103L: Housing association pre-purchase damp survey

The RICS homebuyer survey of this former housing association owner flat appeared recommend a damp survey in case a render crack might cause internal dampness.

Surveyor Tips:

  • Render cracks can cause internal dampness, but the cost of repairing them especially at ground level is considerably less than the cost of a damp survey.
  • Render cracks are normally a freeholders responsibility.
  • Here I helped the vendor significantly increase the extraction from the bathroom fan.
  • The property has been dry-lined so the chance of picking up damp from render cracks is low, it also reduces the risk of condensation on the wall, but increases risk around openings.

Root cause

Vapour causing mild condensation around the window openings.


It should be noted that all the external walls looked to be in good decorative order, with no damp staining. 

All the external walls have been dry lined. Dry lining involves separating the wall from the internal surface with small timber batons or insulation, and plasterboard. It’s commonly used as a form of damp-proofing, often but not exclusively, when condensation is an issue.

One of the unintended consequences of dry lining, is cold spots such as around openings.

These cold bridges, or cold spots increase the risk of condensation

The temperature of the windowsill was about 5°C below the ambient temperature of 20°C.

Heat loss increases the risk of condensation.

I detected metal in the window surrounds.

Metal causes rapid heat loss increasing the risk of condensation.

There was dampness near the windowsill, which is less well insulated and close to the outside.

I tested the surface on the inside at the base of all external walls every metre and a sample of internal walls with a Protimeter damp meter in conductance mode. These meters measure electrical conductance of salts in water, a proxy for damp. Readings below 20WME are considered dry. The range is to 8 – 99WME. See surveyor.tips/dampmeter. Walls measured were largely dry on the surface except where mentioned in this report.

The base of walls were dry.

I suspected that there may be condensation in the wall by the rear door but in fact it was dry, which it would not be if water was coming from the ground.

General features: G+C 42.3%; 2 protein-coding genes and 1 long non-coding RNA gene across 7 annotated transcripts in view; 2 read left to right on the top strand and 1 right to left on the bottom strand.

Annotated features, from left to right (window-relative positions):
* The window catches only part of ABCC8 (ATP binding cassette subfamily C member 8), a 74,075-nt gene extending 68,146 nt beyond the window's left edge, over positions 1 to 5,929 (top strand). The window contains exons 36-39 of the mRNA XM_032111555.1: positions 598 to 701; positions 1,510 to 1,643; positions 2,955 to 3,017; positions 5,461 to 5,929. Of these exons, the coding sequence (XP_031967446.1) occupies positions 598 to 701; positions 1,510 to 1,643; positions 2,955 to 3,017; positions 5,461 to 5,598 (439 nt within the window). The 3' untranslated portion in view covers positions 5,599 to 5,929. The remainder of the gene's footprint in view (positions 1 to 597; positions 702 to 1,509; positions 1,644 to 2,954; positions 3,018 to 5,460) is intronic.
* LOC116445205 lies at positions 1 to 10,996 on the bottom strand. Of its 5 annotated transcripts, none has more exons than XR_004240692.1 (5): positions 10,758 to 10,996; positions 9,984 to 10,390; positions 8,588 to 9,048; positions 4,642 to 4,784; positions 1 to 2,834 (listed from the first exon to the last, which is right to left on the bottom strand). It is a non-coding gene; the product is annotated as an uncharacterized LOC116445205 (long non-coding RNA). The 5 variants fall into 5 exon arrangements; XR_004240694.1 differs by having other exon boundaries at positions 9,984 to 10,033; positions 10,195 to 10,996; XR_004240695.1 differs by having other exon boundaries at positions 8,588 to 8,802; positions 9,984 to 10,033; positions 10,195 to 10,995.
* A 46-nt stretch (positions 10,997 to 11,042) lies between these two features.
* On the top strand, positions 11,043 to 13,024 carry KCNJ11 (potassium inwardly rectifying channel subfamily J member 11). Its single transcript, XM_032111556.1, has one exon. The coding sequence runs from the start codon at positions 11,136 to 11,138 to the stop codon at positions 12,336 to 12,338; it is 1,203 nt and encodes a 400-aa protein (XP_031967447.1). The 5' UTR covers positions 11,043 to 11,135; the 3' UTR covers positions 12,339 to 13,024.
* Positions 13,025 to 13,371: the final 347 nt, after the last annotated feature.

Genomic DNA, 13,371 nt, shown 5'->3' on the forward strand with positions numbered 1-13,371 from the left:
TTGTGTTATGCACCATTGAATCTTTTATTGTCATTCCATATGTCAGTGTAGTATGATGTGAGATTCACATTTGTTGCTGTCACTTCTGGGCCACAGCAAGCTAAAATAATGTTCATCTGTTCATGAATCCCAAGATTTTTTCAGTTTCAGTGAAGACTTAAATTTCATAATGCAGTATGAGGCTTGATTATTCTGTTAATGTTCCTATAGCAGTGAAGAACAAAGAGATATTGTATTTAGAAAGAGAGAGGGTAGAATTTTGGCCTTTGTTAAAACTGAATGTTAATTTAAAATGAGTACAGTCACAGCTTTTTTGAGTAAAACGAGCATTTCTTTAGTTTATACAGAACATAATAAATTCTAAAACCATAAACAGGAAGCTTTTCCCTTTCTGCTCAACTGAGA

I noticed the Hive thermostat is set to drop to the frost point set at 7°C for much of the day and night.

The hive should be set up so that the temperature never drops below the dewpoint of 10°C on the wall, which is about 15°C at the thermostat, given the 5°C temperature difference.

The extractor fan was dirty inside and had a short over run from when lights are switched off.

The vendor cleaned the extractor fan. This roughly doubled the flow rate. He dropped the humidistat settings so that the fan comes on when it is humid and increased the overrun to about 30 minutes, this will further reduce the risk of condensation.

The two blue controls are in the image above. The left is the humidity setting and the right is the timer setting.

You can remove the cover of the extractor fan easily and adjust the settings as required.

The trickle vents were not open.

Trickle vents are important for insuring background ventilation. They should be kept open to minimise the risk of condensation. The vendor opened the trickle vents during the survey.

The kitchen hob does have an extract ducted extractor fan.

There is a manual  fan, but it did not appear to be sufficient and is probably not used.

Water is finding its way behind a gap in the sealant, behind the kitchen tap.

You should have the sealant repaired.

The vendor’s have a form of washing machine that uses steam.

I suspect but don’t know that this would increase the risk of condensation.

Externally you can see some potential gaps that could allow ingress about 600mm below the ground level.

The gaps are well below ground level and there is no sign of them causing ingress.

There is a small crack just under the master bedroom window.

It is unlikely that this crack would cause internal dampness. As a matter of principle the crack should be filled. You should ask the freeholder to rake it out and fill the gap as part of their annual property maintenance.

There are some small gaps around the double glazed windows.

Again these are unlikely to be causing internal damp but should be filled by the freeholder.

Your lawyers should request that the freeholders disclose all up and coming costs.

Damp issues affecting the fabric of any part of the building could result in apportioned costs under the lease. The roof is perhaps the most expensive repair of any property. It looked to be in reasonable order. However, note I did not look closely at the roof and this is not a roofing survey.

I noted some rainwater spilling over balconies. This did not appear to be causing internal dampness.

I do not know if there are damp issues affecting any other flat in the building, you should make enquiries of the freeholder through your solicitor. 

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